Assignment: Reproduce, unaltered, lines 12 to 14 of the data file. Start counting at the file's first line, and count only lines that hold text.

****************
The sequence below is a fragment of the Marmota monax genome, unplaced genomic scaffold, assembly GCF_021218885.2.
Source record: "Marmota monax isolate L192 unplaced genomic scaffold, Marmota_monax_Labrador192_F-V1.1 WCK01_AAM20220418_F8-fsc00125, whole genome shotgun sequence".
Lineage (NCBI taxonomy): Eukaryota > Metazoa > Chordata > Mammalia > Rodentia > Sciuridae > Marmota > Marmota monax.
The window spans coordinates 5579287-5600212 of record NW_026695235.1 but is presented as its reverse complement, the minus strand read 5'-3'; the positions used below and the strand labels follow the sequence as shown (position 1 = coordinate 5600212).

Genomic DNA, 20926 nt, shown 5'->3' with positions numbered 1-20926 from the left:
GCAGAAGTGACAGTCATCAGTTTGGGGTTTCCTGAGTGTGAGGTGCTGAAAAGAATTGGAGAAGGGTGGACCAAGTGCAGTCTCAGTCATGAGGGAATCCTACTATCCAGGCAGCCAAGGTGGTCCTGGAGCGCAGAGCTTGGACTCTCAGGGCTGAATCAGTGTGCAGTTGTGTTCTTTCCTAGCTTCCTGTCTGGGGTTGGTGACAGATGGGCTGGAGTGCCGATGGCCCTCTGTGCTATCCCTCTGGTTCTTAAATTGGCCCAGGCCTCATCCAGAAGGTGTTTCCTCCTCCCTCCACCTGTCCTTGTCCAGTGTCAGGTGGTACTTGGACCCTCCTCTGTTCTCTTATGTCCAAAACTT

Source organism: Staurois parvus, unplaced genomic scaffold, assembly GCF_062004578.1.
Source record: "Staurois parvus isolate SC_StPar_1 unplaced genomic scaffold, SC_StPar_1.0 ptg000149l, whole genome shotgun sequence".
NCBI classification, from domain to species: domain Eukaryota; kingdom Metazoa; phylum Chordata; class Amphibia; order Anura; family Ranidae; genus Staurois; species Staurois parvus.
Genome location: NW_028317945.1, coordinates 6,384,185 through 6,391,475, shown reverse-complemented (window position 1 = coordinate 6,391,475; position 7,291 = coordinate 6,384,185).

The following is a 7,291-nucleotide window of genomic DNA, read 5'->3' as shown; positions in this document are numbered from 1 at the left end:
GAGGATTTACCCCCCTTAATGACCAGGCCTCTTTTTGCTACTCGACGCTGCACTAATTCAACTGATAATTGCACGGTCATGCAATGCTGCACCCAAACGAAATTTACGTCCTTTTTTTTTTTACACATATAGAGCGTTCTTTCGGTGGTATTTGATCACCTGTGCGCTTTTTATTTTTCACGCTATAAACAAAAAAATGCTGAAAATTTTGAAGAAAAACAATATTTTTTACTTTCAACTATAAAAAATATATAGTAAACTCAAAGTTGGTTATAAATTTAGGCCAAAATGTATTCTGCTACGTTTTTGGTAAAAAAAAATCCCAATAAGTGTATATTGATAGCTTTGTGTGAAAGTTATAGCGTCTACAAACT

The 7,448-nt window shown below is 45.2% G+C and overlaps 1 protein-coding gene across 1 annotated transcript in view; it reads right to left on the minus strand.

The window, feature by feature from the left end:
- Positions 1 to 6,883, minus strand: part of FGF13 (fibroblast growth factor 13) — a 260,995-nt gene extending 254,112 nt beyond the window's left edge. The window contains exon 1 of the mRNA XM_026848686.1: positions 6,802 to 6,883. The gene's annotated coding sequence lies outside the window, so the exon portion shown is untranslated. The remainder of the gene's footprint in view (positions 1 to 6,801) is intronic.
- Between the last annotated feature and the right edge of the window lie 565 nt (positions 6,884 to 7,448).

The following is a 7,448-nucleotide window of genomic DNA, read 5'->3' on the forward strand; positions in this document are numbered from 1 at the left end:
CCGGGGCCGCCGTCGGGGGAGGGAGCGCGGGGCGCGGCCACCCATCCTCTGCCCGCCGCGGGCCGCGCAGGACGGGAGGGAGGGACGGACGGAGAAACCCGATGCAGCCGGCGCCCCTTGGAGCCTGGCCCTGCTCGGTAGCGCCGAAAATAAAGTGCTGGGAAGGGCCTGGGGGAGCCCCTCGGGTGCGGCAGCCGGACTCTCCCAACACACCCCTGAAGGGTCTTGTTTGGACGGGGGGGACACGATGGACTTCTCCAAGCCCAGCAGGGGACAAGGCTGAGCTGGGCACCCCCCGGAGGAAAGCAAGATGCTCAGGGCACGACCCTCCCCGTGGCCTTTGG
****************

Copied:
GAGGATTTACCCCCCTTAATGACCAGGCCTCTTTTTGCTACTCGACGCTGCACTAATTCAACTGATAATTGCACGGTCATGCAATGCTGCACCCAAACGAAATTTACGTCCTTTTTTTTTTTACACATATAGAGCGTTCTTTCGGTGGTATTTGATCACCTGTGCGCTTTTTATTTTTCACGCTATAAACAAAAAAATGCTGAAAATTTTGAAGAAAAACAATATTTTTTACTTTCAACTATAAAAAATATATAGTAAACTCAAAGTTGGTTATAAATTTAGGCCAAAATGTATTCTGCTACGTTTTTGGTAAAAAAAAATCCCAATAAGTGTATATTGATAGCTTTGTGTGAAAGTTATAGCGTCTACAAACT

The 7,448-nt window shown below is 45.2% G+C and overlaps 1 protein-coding gene across 1 annotated transcript in view; it reads right to left on the minus strand.

The window, feature by feature from the left end: